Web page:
Sacred Heart Church is located on Main Street, Cummingsburg, Georgetown. In 1858, there was an influx of approximately 35,000 Portuguese in the then colony of British Guiana; most of these would be labourers were considered of the Roman Catholic faith. Most of these indentured servants preferred the Jesuits Catholic Church which was located on Brickdam but the building wasn’t large enough to accommodate such a large amount of persons.
A plot of land on Main Street was acquired in April, 1860 to build a new church. Construction began on the church at a cost of $1200.00. When completed the following year, the overall cost had risen to $18,000.00. The new church, called, Sacred Heart Catholic Church was consecrated by Father Scehmbri, during a midnight mass in the month of December, 1861. This building was destroyed by fire on December 25, 2004, 143 years after gracing the landscape of Georgetown. A new church baring similar features to the old structure was rebuilt and consecrated in December 2015.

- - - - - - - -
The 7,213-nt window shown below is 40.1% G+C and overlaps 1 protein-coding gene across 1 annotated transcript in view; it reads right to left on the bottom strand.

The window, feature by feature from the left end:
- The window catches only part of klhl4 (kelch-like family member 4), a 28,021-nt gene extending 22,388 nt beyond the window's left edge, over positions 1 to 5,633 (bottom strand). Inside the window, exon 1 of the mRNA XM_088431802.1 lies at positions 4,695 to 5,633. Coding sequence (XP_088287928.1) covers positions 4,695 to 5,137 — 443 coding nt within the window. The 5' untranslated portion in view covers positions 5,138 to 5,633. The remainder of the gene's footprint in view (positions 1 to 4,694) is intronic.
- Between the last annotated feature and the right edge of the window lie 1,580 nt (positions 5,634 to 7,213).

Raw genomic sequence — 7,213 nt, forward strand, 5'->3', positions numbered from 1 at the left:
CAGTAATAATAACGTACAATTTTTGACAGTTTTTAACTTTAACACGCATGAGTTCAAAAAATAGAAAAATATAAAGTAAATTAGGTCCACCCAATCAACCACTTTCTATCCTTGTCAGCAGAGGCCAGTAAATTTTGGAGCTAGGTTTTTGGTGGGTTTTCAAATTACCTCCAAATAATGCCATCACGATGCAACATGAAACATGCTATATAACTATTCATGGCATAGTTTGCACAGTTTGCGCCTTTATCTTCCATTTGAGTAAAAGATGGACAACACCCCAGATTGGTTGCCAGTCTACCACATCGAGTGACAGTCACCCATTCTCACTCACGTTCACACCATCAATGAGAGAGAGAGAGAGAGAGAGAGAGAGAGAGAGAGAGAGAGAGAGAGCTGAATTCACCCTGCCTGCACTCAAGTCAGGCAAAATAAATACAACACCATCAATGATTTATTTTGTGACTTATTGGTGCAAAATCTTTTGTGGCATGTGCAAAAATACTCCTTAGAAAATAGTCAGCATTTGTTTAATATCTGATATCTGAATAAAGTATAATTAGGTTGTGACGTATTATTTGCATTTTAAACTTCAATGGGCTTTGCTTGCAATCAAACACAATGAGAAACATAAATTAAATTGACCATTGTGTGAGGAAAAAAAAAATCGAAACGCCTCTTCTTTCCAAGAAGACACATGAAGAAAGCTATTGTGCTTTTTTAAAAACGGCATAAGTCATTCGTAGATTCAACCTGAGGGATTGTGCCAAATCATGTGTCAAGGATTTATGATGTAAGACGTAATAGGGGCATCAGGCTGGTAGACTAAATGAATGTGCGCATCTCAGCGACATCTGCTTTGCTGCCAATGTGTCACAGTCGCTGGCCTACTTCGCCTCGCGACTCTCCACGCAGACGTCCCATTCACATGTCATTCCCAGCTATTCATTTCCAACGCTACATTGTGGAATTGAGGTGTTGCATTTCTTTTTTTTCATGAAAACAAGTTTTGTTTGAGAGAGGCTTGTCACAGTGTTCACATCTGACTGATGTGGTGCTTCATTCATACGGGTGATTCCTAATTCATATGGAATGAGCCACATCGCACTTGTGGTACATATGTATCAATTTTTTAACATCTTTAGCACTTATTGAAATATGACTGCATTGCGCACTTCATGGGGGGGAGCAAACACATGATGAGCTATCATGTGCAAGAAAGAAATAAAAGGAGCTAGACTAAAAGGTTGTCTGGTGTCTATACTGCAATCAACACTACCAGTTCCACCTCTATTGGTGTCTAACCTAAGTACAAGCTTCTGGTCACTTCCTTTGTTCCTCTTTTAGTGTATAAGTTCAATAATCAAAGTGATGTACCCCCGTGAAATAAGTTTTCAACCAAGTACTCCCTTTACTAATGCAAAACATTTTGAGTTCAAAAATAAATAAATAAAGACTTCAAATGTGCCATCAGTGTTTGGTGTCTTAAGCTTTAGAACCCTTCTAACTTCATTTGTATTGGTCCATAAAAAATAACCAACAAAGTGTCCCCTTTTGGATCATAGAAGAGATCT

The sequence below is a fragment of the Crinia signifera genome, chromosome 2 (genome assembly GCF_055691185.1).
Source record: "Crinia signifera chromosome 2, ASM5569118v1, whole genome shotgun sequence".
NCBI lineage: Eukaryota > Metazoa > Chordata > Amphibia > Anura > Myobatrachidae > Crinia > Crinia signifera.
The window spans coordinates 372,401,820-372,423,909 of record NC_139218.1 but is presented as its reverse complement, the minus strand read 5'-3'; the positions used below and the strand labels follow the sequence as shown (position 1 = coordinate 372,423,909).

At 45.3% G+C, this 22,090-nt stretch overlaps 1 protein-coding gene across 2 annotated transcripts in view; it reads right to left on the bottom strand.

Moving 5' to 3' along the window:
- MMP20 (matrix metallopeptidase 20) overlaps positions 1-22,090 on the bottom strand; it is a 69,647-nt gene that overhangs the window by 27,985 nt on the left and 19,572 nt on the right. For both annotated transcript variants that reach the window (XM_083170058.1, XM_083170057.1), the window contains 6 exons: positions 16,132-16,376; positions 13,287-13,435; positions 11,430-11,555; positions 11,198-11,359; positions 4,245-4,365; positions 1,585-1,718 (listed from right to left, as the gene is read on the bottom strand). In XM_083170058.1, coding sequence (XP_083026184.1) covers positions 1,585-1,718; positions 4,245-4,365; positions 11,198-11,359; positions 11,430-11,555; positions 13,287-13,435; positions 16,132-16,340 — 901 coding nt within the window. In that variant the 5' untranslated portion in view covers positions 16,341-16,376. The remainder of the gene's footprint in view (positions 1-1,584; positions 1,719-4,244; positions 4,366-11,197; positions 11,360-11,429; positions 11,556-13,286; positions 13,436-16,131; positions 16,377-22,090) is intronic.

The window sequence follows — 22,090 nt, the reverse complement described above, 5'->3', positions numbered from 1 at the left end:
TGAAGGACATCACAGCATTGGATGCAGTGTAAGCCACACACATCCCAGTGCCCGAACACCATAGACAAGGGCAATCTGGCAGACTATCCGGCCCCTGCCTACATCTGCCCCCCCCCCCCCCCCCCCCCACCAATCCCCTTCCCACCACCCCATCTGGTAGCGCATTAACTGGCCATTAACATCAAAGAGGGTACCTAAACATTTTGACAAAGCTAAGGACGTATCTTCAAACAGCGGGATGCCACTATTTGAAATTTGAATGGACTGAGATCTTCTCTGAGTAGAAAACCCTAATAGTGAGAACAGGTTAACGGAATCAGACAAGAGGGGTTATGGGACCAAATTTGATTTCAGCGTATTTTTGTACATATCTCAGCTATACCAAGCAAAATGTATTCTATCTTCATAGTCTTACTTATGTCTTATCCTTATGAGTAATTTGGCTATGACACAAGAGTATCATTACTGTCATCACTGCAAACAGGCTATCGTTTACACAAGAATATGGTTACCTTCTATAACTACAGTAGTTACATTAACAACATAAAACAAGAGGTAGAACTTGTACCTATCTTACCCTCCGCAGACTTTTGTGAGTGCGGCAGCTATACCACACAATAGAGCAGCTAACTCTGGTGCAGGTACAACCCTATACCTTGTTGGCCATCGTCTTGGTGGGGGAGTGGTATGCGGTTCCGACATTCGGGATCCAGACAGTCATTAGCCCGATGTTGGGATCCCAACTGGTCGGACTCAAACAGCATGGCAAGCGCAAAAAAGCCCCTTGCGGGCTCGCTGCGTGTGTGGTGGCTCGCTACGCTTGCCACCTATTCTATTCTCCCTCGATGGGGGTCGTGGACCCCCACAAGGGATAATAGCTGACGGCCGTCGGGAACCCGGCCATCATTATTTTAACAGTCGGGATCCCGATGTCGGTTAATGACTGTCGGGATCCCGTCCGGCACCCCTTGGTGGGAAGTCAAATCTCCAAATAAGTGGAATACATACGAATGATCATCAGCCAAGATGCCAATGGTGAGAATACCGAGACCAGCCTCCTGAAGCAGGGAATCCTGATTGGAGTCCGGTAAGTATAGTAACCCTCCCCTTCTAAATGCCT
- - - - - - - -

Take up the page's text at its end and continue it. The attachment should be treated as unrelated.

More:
The Cenotaph is located in the vicinity of Church and Main Streets, Georgetown. This marble structure was unveiled by Governor Graeme Thompson on August 14, 1923 and the first Armistice Day observances were held there in November 1923. On the four faces of the base of the Cenotaph are inscribed the four words – Devotion, Humanity, Fortitude, and Sacrifice. After the second world war Armistice Day was renamed Remembrance Day which is still observed at this site that honours the Guyanese soldiers who died in service during World Wars I (1914-1918) and II (1939-1945).
The Georgetown Club, located on Camp Street, Cummingsburg, Georgetown was founded in 1858. The club was first housed on the lower flat of the Assembly Rooms which was destroyed by fire in 1945. During the British era, the club was the hub for male white aristocracy in the colony. After the great fire of 1945, the club was moved to its current location. The building today, serves as a reminder of Guyana’s rich colonial heritage.